Caution against invoking God’s law at the expense of the rule of law


Sir Thomas More
Sir Thomas More.
In his latest CathBlog, Catholic Diocese of Parramatta Social Justice Co-ordinator Evan Ellis, who is appearing in a production of A Man for All Seasons, reflects on the echoes of Sir Thomas More's words in today's world.

"Sitting back stage during A Man for All Seasons, I have plenty of time to let the dialogue wash over me as I wait for my one scene," Evan writes.

"Written deftly by the playwright Robert Bolt, the dialogue crackles along full of pathos and wit. There is one scene however that always catches me off guard as I sit in the dressing room listening to the dialogue over the little PA.

"It occurs when young Roper, a suitor to More’s daughter and religious firebrand – for different denominations at different times – chastises More for allowing a suspected traitor to leave his house. More is almost nonchalant; having broken no law, why should the man lose his freedom?

"Roper taunts him by saying he would give the devil the benefit of the law and is indignant when Moore agrees. He retorts that he would cut down all the laws in England to get to the devil. The saint’s reply is searing:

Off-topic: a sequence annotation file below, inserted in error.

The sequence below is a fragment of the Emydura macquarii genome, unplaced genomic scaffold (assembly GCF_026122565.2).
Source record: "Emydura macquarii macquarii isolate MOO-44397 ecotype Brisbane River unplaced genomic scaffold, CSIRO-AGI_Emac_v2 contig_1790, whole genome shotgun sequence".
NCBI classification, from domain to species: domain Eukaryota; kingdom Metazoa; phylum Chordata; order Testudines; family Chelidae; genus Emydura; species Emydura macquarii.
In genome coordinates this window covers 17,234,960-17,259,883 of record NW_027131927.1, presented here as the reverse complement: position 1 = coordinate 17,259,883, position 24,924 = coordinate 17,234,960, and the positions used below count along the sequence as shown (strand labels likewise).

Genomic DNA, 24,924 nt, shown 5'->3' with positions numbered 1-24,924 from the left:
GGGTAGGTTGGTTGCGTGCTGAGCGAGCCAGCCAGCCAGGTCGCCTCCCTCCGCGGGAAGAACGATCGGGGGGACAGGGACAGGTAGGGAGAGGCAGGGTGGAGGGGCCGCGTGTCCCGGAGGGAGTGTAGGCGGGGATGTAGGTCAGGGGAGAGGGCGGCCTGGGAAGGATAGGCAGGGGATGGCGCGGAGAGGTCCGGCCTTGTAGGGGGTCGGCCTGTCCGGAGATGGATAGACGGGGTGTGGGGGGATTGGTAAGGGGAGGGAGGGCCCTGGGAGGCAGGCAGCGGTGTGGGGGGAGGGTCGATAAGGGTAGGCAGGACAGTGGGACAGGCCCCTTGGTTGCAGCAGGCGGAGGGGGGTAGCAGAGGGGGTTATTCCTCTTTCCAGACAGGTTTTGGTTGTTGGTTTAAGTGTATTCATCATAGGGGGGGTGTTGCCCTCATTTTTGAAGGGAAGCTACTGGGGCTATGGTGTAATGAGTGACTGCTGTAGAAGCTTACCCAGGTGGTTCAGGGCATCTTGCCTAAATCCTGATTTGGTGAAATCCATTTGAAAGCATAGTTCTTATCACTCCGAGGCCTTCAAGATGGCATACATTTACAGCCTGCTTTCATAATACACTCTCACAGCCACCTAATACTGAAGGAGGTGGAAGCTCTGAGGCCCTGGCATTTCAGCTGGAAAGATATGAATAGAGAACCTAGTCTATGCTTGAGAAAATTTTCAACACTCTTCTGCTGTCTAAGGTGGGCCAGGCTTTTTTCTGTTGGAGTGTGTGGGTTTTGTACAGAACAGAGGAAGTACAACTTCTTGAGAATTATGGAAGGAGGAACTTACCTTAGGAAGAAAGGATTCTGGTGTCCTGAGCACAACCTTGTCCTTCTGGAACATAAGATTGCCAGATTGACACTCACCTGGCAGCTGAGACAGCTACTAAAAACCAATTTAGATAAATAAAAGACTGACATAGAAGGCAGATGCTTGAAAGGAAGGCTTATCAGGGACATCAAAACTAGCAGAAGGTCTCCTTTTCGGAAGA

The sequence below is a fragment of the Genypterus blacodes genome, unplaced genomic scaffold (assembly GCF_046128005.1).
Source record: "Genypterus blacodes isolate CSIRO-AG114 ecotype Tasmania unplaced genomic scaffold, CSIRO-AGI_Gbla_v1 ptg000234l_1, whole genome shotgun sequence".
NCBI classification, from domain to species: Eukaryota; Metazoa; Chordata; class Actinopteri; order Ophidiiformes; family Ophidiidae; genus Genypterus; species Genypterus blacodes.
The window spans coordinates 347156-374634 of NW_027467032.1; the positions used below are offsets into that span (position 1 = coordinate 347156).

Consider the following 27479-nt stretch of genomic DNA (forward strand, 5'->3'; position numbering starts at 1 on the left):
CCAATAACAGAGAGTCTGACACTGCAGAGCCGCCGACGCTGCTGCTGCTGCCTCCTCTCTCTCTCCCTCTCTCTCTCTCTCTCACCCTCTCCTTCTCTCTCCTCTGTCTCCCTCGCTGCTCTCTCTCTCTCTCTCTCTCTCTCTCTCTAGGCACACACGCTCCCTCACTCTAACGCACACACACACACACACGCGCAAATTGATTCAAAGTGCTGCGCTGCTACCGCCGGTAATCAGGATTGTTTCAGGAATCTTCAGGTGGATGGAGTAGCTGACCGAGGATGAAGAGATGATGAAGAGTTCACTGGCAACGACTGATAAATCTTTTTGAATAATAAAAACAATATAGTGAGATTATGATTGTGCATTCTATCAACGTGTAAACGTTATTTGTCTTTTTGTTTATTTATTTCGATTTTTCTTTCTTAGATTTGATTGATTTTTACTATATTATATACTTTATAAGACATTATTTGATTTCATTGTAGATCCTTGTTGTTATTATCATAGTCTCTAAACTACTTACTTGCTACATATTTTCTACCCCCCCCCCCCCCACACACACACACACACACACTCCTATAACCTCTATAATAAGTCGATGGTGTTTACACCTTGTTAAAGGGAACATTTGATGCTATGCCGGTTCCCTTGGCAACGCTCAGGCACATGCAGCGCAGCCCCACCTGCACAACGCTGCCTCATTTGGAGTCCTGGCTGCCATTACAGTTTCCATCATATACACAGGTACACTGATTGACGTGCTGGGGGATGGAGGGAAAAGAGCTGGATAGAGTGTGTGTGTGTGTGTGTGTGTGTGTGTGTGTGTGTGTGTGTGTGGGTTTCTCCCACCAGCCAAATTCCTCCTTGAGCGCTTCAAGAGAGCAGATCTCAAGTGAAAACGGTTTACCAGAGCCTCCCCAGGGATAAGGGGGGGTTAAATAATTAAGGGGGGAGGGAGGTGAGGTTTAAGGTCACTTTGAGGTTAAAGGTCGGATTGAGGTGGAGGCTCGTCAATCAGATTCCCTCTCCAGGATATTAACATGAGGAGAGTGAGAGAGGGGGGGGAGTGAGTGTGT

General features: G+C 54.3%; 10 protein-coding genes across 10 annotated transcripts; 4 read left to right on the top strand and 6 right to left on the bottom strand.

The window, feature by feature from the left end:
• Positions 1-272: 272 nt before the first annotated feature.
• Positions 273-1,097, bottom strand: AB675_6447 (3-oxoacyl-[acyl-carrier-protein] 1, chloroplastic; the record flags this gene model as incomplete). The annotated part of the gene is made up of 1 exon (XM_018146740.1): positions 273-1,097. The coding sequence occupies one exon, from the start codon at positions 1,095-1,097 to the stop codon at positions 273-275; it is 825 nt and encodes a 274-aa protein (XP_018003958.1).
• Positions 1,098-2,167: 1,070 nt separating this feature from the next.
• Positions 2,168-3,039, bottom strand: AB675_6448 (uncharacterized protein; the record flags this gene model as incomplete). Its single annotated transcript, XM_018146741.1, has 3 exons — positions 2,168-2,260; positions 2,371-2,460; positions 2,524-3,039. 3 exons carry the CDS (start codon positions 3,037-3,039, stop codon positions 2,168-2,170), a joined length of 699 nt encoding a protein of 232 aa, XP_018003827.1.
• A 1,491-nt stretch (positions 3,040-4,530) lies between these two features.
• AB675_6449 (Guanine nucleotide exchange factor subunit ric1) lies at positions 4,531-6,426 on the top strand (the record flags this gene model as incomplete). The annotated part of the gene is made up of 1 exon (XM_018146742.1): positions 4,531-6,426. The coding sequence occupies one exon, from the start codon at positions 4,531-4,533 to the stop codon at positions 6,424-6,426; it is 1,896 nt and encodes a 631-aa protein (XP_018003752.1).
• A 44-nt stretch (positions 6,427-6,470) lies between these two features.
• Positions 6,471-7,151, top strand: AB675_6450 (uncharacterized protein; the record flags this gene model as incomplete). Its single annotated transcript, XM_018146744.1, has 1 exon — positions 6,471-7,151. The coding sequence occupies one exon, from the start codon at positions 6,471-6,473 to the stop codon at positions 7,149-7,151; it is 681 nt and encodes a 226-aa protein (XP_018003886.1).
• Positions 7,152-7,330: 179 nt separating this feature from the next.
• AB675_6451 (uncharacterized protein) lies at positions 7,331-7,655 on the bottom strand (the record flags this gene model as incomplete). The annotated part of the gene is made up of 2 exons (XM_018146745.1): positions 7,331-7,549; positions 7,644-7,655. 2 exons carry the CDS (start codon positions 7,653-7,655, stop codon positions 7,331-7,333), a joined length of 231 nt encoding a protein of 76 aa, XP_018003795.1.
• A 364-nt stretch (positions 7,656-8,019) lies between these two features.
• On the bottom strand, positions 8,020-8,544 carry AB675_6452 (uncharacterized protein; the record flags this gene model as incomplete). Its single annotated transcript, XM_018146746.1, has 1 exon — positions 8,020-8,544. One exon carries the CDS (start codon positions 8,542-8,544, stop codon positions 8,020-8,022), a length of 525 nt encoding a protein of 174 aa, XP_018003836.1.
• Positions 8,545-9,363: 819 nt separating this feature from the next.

"'Oh? And when the last law was down, and the Devil turned round on you – where would you hide, Roper, the laws all being flat? This country's planted thick with laws from coast to coast-man's laws, not God's-and if you cut them down-and you're just the man to do it-d'you really think you could stand upright in the winds that would blow then? Yes, I'd give the Devil benefit of law, for my own safety's sake.'

"They are Bolt’s words. But the sentiment, from More’s remaining writing and legal career, is his. It’s a telling juxtaposition that the saint is the one who cautions against invoking God’s law at the expense of the rule of law.

"While the play’s own publicity surfs off the wake of the recent Royal Wedding, with the tagline 'Dying to go to a royal wedding. Imagine dying for a royal divorce', it probably has more to say about a dark night in Abbottabad, Pakistan, than the starry nuptials of Kate and Will."

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